Français II/Leçon 2 - Starting to understand the French pronoun
Lessons in Français II
Et on continue...
Prior Learnings[edit | edit source]
Let's review what we know. In the previous lesson, we convered the French perfect tense. You've had the chance to review its formation, and to form it yourself in some simple sentences.
Remember...[edit | edit source]
Et maintenant on commence...[edit | edit source]
The concept of a noun should, by now, be familiar. A noun allows us to name a thing.
What, then, is a pronoun?
On Tuesday I walked the dog. Then I fed the dog, then I washed the dog. The dog was happy about this because the dog was then clean and the dog was full of food, since I had fed the dog
On Tuesday I walked the dog. Then I fed and washed him. He was happy because he was clean and full of food, since I'd fed him earlier.
Most native English speakers would agree that the second, shorter sentence sounds more natural. This is because pronouns are used.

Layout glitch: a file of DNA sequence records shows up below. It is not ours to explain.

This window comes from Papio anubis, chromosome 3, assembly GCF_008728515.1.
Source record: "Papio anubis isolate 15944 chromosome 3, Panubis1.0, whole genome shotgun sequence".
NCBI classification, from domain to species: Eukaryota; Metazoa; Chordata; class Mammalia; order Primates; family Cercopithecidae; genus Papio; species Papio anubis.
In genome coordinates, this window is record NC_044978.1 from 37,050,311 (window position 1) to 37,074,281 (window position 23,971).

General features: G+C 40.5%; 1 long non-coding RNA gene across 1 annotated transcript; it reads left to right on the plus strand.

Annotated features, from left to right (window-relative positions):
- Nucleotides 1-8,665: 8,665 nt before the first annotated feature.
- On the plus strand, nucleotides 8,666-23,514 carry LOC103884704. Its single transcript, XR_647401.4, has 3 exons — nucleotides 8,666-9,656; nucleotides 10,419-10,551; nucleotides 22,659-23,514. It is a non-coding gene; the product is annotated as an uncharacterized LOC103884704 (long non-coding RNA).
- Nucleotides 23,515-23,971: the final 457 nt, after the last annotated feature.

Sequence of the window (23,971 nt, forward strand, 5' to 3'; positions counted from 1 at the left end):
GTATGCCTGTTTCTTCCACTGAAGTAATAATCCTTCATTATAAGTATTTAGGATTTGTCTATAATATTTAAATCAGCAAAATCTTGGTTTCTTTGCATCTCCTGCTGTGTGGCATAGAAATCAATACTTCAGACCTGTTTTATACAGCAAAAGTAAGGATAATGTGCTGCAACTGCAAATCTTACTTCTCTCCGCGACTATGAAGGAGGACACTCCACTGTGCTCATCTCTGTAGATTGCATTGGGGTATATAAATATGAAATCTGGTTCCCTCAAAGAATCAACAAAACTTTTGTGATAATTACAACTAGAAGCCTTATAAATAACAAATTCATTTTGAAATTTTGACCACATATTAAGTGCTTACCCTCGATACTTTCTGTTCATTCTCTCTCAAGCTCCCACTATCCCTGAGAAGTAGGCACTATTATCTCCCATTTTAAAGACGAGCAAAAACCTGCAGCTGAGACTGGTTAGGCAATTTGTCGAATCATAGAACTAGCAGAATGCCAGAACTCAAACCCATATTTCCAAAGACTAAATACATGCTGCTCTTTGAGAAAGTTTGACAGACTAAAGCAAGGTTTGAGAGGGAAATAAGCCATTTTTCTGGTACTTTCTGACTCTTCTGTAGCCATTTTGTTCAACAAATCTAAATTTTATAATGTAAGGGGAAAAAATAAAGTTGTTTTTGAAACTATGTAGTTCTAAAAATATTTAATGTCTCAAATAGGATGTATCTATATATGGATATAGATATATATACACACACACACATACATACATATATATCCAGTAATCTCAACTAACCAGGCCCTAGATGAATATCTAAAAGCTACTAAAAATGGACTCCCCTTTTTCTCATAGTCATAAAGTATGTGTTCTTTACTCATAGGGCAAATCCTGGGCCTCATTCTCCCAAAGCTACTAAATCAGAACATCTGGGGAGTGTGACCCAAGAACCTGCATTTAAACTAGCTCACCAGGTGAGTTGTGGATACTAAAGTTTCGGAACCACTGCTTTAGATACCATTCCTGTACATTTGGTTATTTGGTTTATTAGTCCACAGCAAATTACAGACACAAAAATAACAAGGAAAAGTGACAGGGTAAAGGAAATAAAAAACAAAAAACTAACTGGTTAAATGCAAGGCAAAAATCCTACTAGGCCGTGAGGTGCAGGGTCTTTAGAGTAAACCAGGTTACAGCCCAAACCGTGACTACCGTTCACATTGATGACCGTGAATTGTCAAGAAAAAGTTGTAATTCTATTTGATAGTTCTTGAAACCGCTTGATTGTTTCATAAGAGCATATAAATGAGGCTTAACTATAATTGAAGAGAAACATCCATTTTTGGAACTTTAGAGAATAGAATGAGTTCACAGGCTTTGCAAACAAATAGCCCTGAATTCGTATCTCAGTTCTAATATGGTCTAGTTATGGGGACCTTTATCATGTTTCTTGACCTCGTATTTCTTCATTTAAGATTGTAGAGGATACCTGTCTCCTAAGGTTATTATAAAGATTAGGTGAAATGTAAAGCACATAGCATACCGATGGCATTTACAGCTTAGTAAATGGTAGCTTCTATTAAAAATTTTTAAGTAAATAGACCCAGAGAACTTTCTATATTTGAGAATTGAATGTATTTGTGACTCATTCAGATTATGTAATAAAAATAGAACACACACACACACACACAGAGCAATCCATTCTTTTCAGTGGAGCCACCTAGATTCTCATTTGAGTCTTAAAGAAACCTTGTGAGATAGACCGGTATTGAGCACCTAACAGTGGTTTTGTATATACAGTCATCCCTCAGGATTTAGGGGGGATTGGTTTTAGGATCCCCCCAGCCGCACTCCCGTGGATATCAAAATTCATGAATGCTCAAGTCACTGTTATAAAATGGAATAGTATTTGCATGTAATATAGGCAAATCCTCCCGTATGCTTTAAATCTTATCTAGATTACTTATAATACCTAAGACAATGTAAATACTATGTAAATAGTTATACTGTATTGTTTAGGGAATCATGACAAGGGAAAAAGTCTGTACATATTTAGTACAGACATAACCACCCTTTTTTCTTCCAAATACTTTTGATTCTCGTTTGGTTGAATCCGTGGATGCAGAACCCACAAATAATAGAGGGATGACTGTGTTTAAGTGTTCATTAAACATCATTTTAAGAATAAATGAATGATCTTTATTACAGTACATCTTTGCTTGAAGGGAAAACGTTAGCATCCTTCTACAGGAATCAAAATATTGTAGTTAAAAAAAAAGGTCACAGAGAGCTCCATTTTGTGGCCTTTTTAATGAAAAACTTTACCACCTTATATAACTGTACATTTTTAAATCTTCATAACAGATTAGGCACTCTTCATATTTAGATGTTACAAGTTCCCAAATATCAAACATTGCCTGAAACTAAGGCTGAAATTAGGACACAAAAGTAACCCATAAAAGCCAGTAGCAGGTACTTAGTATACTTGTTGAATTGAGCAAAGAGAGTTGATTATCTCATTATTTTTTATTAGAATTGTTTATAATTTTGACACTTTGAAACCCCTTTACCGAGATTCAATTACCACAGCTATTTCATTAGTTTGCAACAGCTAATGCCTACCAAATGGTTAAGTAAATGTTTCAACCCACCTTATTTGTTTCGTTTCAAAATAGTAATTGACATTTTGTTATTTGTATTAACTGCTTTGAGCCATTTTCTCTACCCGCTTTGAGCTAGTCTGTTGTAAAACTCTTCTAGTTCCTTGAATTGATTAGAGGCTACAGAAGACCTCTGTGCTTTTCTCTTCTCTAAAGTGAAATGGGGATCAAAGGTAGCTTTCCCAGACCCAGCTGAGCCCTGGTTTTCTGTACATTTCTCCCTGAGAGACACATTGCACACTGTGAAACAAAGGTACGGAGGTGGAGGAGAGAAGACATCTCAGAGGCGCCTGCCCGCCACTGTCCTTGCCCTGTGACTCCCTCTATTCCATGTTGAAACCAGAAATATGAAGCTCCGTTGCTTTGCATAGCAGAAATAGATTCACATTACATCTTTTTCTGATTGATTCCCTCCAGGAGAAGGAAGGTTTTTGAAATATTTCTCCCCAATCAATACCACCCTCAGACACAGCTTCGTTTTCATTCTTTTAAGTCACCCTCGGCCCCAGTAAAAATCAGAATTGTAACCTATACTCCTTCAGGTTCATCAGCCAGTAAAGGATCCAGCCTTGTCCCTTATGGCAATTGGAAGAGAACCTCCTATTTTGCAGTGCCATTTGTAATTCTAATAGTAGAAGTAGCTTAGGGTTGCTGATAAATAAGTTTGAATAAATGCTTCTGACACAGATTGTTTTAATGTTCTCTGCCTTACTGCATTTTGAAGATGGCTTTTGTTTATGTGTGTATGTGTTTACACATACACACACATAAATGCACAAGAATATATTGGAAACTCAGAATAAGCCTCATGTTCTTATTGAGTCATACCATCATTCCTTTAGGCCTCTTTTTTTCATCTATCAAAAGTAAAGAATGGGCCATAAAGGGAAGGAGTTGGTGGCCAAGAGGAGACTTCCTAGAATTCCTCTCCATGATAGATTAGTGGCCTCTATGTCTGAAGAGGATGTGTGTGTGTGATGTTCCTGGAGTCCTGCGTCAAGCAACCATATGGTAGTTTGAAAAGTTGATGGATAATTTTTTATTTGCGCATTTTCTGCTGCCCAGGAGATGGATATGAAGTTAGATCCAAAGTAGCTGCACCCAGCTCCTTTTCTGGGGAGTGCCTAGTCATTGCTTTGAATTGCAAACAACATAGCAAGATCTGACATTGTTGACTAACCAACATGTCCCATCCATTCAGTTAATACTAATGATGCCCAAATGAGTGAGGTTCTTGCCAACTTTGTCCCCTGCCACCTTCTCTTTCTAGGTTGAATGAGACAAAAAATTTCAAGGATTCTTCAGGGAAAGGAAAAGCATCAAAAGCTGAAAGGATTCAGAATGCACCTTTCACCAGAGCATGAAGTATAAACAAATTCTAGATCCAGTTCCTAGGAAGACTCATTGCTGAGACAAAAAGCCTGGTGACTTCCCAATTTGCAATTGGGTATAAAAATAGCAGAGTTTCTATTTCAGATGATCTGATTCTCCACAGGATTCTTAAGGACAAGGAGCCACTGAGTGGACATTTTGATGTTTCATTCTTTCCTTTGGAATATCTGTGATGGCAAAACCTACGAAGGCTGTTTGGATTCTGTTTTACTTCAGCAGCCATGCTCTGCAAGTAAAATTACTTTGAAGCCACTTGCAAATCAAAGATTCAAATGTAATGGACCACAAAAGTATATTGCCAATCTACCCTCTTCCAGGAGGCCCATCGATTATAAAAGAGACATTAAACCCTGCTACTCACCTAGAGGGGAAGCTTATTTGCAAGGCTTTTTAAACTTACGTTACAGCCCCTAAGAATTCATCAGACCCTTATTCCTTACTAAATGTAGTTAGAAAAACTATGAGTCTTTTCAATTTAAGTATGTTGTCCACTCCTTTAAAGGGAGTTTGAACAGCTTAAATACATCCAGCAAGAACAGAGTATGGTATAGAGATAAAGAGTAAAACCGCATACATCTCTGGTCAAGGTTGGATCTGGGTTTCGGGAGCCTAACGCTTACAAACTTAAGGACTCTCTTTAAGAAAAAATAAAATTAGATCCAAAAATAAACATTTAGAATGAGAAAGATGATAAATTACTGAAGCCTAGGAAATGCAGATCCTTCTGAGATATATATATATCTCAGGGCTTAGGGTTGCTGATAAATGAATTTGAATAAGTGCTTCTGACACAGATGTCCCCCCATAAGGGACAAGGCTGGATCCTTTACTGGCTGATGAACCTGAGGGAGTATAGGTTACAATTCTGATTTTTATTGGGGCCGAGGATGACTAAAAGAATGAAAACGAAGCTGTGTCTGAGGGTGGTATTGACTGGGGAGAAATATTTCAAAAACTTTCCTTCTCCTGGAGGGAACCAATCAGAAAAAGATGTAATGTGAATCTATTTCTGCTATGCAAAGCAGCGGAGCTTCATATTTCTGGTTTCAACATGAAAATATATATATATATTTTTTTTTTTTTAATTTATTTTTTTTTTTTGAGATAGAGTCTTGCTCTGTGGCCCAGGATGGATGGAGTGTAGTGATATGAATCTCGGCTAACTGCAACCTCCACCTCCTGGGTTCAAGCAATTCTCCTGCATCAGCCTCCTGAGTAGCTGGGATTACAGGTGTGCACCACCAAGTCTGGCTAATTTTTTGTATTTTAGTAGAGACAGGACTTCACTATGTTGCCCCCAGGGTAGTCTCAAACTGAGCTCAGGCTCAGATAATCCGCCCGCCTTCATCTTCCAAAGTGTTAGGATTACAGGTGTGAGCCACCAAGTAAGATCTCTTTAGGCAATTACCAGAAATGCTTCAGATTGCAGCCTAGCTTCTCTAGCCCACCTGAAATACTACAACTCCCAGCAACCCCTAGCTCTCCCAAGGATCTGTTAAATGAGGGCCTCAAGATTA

A pronoun replaces a noun in a sentence[edit | edit source]
A pronoun means that we need not repeat a noun several times in a sentence.
We will be dealing with four French pronouns in this section, le, la, les, and l'. These can mean him, her, it, or them.
l' is used instead of la or le when the following words begins with a vowel or a non-aspirated h. Don't forget that there is, for the most part, no equivalent for the neutral pronoun it in French, hence, it is either traduced by la or le depending on the gender of the noun in French.
To sum-up the use of each pronoun, here is a table:
We now want to say that we stroke the dog, without mentioning le chien. How? The French is:
Note word order. Literally, this means, I him stroke. However, this is the word order that is appropriate and correct in French: